Archives for posts with tag: artfibers

I was interested to see today that Knit Picks is continuing their expansion into the cult classic yarns market with a knockoff of Rowan Kidsilk Haze called Aloft. $6.99 for a 25 g skein–about half the price of Kidsilk Crack. I wonder how it compares with Elann’s longtime contender, Silken Kydd? Or Artfibers Tsuki? Or Shibui Silk Cloud? (oops–edited table to add Lion Brand Silk Mohair, which I’d forgotten)

All pre-packaged yarns weigh 25g Rowan Kidsilk Haze Elann Silken Kydd Knit Picks Aloft Artfibers Tsuki Shibui Silk Cloud LB Silk Mohair
Mohair/silk ratio 70/30 70/30 75/25 60/40 60/40 70/30
Yardage 229 yds 232 yds 246 yds n/a, sold by the yard 330 yds 231 yds
Super kid mohair specified in fiber content? Y Y N Y Y Y
Suggested gauge 18-24 sts/4” 18-24 sts/4” Not specified 22 sts/4” 20 sts/4” 17 sts/4”
Suggested needles US 3-8 US 2-6 Not specified US 6 US 7 US 8
Colors 31 currently listed 7 currently in stock 15 currently listed 19 currently listed 13 currently listed 6 currently listed
Price $14.95 $6.50 $6.99 n/a, sold by the yard $17.00 $8.00
Price per yard 6.5 cents 2.8 cents 2.8 cents 4 cents undyed, 5 cents dyed 5.2 cents 3.5 cents


  • KSH has the best color selection but is also crazy expensive (in case you hadn’t noticed).
  • Tsuki has a more limited color range, but is also the only one that offers hand-dyed multicolors
  • Tsuki and Silk Cloud have the highest silk content, Aloft has the lowest
  • Silk Cloud is sold in the highest-yardage putup
  • I don’t think the suggested gauge or needles are significant–I’m sure these are all interchangeable
  • I’m not sure if the lack of “super kid” designation on Aloft was intentional. Maybe it’s scratchier than the others?
  • Silken Kydd is the cheapest per skein
  • However, Silken Kydd and Aloft are the same price per yard
  • Knit Picks offers free shipping for orders over $50, and shipping is pretty darn cheap even when you have to pay for it, so once you factor that in, it’s probably the cheapest choice by far… on the other hand, Shibui and KSH are sold through retailers instead of direct to consumer, so you have a better chance of finding random sales or discount codes than with the other yarns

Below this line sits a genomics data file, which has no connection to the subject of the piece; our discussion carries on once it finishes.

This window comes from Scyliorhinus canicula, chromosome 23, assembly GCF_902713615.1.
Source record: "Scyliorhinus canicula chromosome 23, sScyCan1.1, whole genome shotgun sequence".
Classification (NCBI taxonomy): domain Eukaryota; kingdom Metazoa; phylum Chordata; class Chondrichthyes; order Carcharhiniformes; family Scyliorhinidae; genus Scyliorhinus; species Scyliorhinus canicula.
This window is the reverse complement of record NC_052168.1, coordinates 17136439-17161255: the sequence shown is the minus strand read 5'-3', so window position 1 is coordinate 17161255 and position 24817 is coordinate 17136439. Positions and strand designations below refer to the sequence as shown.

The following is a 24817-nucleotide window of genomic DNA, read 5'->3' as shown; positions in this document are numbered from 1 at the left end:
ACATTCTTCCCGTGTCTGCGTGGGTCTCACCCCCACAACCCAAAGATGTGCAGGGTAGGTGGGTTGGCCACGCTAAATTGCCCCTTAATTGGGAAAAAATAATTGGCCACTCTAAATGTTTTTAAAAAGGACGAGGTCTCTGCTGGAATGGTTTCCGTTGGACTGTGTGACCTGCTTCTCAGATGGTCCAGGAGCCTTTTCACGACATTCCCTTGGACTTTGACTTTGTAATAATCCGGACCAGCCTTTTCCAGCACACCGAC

• Silk Cloud seems the most expensive but is actually quite a bit cheaper than KSH once you look at the yardage

EDIT: Feb 22, KP confirmed that Aloft also uses super kid mohair!

Here are some projects I’ve made with

Honestly, though, I couldn’t tell you the difference between any of them unless I had them side by side.

I haven’t yet had the pleasure of a whole project with Silk Cloud, Lion Brand Silk Mohair, or, obviously, Aloft.

Next I hope Knit Picks comes out with a knockoff of Rowan Calmer!

Edited for full, FCC-compliant disclosure: after I wrote this post, the folks at Knit Picks kindly sent me 3 skeins of green Aloft yarn for free! (I didn’t know they were going to do that when I wrote it.)

Today’s installment of “What’s taking over orata’s house now?” is brought to you by the fiber Silk.

Elann’s latest foray into Rowan Kidsilk Haze territory is a new yarn called Silken Kydd. They already had a similar mohair laceweight named Super Kydd, a mohair/nylon blend, but their newest offering is actually 70% super kid mohair, 30% silk, just like Kidsilk Haze–and at $6.50 a skein, it’s half the price.

I love the KSH color “Liqueur,” so I got a couple of skeins of Silken Kydd in “Baked Apple” to see if it might be a suitable substitute:
elann silken kydd baked apple

I’ll post some notes once the yarn is actually in my hands and I’ve had a chance to knit it up.